Bieganski are Poles just whiny or is there really a double standard?
The previous three blog posts talk about Marian Marzynski's PBS Frontline documentary "Shtetl," my essay in response to it, and Tikkun Magazine's Rabbi Michael Lerner's response to my essay.
One has to ask, is there really such a thing as stereotyping of Poles, or are Poles just whiners?
Yes, there really is such a thing as stereotyping of Poles. Yes, this stereotype distorts Holocaust, World War II, and immigration history, and, thus, it is of concern to any decent, informed person.
Yes, Poles are treated very much differently than members of other ethnic groups. That Poles are treated very much differently than members of other ethnic groups is demonstrated in chapter two of "Bieganski."
In the previous blog posts, linked above, I report on Rabbi Michael Lerner's response to stereotyping of Poles. In Rabbi Lerner's response, Poles deserve to be stereotyped, and Poles must prove their innocence. Further, Poles must do this in soundbites – they are allowed, maximum, a few thousand words.
How does Rabbi Lerner react – and how do others who share his worldview react – when members of other ethnic groups are stereotyped?
Chapter two of "Bieganski" quotes Rabbi Lerner extensively.
In November, 1993, Khalid Abdul Muhammad, of the Nation of Islam, made a virulently anti-Semitic speech at Kean College in New Jersey. His speech occurred during extensive tensions between African Americans and Jews. For example, there had been a riot in Crown Heights in 1991, sometimes labeled a pogrom, when a crowed of African Americans shouted "Kill the Jews." Yankel Rosenbaum was stabbed to death. Another man, mistaken to be a Jew, was also killed.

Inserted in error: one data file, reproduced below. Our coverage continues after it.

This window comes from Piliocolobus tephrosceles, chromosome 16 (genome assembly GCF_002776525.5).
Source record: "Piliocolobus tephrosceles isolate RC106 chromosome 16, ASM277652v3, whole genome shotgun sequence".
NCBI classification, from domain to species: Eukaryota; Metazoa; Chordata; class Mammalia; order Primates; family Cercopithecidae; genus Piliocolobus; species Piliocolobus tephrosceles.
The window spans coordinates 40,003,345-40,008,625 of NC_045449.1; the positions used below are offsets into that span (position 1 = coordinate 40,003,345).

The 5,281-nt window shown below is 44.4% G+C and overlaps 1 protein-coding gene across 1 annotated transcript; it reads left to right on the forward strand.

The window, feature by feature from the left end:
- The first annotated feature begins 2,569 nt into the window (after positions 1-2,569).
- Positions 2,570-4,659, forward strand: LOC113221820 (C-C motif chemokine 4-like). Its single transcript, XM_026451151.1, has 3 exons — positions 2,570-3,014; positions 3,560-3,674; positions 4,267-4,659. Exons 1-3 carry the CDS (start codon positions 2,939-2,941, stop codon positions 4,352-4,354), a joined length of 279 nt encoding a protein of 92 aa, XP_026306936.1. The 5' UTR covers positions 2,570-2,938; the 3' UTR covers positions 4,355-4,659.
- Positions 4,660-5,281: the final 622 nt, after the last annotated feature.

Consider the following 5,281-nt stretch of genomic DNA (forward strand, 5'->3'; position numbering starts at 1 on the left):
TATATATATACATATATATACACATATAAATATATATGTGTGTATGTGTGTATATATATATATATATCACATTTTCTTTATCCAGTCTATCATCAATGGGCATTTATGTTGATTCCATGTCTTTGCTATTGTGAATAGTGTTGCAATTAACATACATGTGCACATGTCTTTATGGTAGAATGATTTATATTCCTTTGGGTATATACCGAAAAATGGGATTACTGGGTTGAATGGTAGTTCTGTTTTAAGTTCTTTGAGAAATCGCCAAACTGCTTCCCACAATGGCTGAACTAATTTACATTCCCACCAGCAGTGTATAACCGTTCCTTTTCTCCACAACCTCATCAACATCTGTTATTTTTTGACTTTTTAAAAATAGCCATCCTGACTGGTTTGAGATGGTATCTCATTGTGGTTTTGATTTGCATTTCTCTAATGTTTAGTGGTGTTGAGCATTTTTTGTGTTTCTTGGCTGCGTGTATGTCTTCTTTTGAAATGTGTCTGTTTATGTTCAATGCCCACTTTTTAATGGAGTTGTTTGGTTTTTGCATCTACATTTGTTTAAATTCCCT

Some asked, is anti-Semitism a problem among African Americans?
As chapter two of "Bieganski" shows, Rabbi Michael Lerner was one of the many Jewish Americans who rushed forward to prevent any stereotyping of African Americans. Below is a very short excerpt from longer and more detailed comments found in chapter two of "Bieganski."
***Excerpt from "Bieganski" below***
Michael Lerner also suggested that Jews were using accusations of anti-Semitism among African Americans, in this case as "an excuse to deny our own racism toward blacks" and as "justification for some Americans to declare themselves 'disillusioned with the oppressed'" and to cut social programs for the poor…This trend of Jews as participants in, rather than victims of, black-Jewish relations veered into victim blaming. Blaming Jews for the anti-Semitism of blacks goes back at least to Michael Lerner's 1969 manifesto in Judaism, where he wrote: "black anti-Semitism ... is ... a tremendous disgrace to Jews, for this is ... rooted in the concrete fact of oppression by Jews of blacks in the ghetto. In short, this anti-Semitism is in part an earned anti-Semitism" (Lerner 475 1969). Lerner was ready with similar accusations to explain anti-Semitism among African Americans in 1994: "Jewish neoconservatives at Commentary and neoliberals at the New Republic have led the assault on affirmative action;" and Jews have "delighted in the prospect of throwing black women and children off welfare as soon as possible"
***End excerpt from "Bieganski."***
Around this same time, "Michael Lerner asked President Bush and the congress to cut off economic and political support to Poland"
Is there a double standard when it comes to Poles? Yes, there manifestly is.
Again, this four-part series of blog posts makes the following points:
Poles are stereotyped.
Poles face a Sisyphean task when confronting stereotyping.
The stereotyping of Poles distorts Holocaust, World War II, and immigration history and is, thus, of concern to any decent person.
Polonia's best course of action is not to blame anyone.
What we should do is outlined here.
I have invited Rabbi Michael Lerner to respond to this series of blog posts and I welcome and will post any response from him or from his representative. I have also invited Prof. Michael Steinlauf, whose students appear` in "Shtetl." I would invite Marian Marzynski but I have no contact information for him.